Wednesday, 28 September 2011

Coalition need to rethink approach to economy

My latest article in the Cornish Guardian looks at the growing problems in the UK economy. It was as follows:

Headline after headline in recent weeks has painted a gloomy picture of the economic problems facing the United Kingdom, casting significant doubt on the wisdom of the British Government’s austerity drive.

I believe it was the economist John Maynard Keynes who said that “When the facts change, I change my mind".

Isn’t it time that David Cameron and George Osborne took his advice, admitted that circumstances are changing, looked again at the scope and depth of the cuts they are implementing, and found a new and different way forward?

The Coalition continues to make the argument that severe cuts to public spending will not damage the economy, and that job losses in the public sector will be more than compensated for by growth in the private sector.

But figures show that this assertion is false. The latest figures, for the three months leading up to June, show that 111,000 jobs were lost in the public sector during this period but that the private sector created only 41,000 new jobs across the UK.

Over a similar three-month period, unemployment figures show that 80,000 people joined the dole queue – taking the number of people out of work to above 2.5 million. This is a two-year high.

I consider that the Government’s approach is both wrong and counter-productive. It’s drastic spending cuts have reduced growth, as tax receipts from working people have fallen and welfare costs have increased. This makes no sense at all!

What is more, the International Monetary Fund has acknowledged that the UK’s economic performance is much weaker than anticipated, and has cut its growth forecasts for the UK economy.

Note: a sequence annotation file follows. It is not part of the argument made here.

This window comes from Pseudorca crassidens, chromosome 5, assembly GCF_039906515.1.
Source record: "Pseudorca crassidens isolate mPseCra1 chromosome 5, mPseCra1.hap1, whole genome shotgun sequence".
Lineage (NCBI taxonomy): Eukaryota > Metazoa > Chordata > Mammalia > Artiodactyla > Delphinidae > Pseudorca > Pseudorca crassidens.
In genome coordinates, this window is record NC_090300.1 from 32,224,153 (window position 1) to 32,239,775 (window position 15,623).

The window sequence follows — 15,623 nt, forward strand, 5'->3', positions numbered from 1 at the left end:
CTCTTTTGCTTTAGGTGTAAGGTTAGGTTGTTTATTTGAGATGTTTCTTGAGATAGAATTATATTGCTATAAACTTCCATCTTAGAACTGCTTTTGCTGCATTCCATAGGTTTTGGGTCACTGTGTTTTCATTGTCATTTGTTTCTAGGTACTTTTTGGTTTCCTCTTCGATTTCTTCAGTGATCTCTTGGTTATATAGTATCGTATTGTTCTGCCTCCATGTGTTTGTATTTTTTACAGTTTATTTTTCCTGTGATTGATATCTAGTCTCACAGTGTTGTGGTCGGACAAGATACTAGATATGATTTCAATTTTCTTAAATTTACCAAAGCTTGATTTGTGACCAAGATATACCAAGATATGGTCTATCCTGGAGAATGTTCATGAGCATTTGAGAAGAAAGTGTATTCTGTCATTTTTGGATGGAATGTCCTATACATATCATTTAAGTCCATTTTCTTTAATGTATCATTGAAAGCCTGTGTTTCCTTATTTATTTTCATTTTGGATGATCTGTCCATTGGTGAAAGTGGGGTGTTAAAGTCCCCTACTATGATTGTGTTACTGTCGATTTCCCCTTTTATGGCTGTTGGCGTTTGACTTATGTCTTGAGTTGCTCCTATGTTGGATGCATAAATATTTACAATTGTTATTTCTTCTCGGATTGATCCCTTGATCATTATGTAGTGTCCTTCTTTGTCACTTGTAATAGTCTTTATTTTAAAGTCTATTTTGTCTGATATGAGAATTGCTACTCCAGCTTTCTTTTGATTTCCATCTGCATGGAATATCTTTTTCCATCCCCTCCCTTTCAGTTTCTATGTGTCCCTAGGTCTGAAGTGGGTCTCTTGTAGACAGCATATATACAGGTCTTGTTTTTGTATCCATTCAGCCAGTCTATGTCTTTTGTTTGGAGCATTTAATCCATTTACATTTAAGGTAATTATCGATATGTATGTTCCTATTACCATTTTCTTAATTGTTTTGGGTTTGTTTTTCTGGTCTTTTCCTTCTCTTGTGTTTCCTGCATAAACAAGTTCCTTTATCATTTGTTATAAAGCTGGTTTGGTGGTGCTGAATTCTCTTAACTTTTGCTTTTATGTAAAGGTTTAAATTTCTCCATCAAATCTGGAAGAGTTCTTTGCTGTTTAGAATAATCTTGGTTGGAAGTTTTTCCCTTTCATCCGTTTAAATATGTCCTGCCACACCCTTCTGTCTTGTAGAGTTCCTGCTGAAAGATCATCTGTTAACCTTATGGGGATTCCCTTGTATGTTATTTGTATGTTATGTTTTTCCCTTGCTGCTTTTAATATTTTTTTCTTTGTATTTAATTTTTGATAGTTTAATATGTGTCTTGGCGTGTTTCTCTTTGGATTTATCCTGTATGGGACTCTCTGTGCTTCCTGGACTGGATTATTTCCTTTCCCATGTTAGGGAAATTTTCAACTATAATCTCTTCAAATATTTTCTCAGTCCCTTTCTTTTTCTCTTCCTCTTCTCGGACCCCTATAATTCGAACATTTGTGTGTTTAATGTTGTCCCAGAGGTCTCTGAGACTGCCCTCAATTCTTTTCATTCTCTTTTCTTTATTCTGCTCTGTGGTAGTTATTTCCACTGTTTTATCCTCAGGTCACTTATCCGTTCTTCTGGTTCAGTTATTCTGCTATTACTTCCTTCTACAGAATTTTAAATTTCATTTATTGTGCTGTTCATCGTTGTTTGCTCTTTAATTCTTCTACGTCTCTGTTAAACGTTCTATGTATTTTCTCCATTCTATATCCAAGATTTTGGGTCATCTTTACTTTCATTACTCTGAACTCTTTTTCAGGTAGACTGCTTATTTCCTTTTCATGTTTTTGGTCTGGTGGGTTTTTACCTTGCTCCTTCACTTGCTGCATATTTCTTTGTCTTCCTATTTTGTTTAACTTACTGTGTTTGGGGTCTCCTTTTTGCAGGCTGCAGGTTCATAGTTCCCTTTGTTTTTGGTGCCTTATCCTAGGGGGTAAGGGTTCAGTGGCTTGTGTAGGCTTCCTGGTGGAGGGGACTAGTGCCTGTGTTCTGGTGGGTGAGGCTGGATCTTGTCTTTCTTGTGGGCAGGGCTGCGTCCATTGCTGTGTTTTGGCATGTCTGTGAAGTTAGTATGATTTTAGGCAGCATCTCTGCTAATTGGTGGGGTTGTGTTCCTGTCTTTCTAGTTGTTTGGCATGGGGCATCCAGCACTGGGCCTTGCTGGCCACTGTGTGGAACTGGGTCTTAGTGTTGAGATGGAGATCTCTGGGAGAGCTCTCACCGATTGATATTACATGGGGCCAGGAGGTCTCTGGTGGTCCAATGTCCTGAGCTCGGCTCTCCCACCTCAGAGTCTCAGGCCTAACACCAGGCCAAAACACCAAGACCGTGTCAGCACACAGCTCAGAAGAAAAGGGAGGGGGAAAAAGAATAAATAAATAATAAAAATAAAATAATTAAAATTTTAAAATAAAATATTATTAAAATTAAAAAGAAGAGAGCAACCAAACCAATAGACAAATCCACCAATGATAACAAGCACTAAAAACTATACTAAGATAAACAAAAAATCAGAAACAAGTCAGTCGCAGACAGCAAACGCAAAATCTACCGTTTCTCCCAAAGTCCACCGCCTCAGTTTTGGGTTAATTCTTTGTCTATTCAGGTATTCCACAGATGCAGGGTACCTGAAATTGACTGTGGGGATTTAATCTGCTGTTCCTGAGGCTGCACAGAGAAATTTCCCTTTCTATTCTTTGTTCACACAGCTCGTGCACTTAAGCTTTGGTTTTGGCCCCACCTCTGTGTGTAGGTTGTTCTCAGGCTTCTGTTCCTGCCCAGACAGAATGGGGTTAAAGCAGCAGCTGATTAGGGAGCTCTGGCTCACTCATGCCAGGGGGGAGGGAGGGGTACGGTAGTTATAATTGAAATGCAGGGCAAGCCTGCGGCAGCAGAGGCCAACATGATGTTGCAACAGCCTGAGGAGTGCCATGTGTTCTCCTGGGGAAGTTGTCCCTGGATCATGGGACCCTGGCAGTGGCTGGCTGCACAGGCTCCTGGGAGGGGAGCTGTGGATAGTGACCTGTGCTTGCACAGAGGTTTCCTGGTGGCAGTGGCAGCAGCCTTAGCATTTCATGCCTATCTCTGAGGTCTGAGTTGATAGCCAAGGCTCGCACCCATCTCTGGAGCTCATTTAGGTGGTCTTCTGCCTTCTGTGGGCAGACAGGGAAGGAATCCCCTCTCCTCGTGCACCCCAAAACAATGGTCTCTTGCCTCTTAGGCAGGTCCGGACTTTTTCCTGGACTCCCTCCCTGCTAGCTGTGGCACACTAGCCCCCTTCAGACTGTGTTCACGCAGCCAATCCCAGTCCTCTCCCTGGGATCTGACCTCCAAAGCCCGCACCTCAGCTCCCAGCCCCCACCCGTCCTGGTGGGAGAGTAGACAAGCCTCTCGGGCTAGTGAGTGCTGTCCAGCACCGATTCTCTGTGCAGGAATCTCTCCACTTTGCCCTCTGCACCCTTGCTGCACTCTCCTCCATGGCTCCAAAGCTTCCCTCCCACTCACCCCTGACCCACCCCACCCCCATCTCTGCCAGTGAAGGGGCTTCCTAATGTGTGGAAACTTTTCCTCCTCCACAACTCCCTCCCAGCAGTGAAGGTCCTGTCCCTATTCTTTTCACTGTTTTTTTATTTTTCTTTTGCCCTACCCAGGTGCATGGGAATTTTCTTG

It has advised the Coalition to consider slowing the pace of deficit reduction and, along with a number of economists, has stated that there is a strong possibility that the UK could fall back into recession – signalling the much feared double-dip recession.

As the cuts start to bite and people worry about the provision of public services in their local areas, it is not surprising that there is also increasing public dissatisfaction with the actions of the Government.

Recent polls are clearly showing that people think that the Government is cutting public expenditure unfairly, and that the cuts are both too fast and too deep.

Taking into account all the economic indicators being reported at the present, surely now is the time for the Government to think again and to reduce its programme of cuts, thereby safeguarding jobs and boosting economic activity?

I must admit the idea for using the Keynes quote came from an old Guardian article by Polly Toynbee. Thanks Polly.

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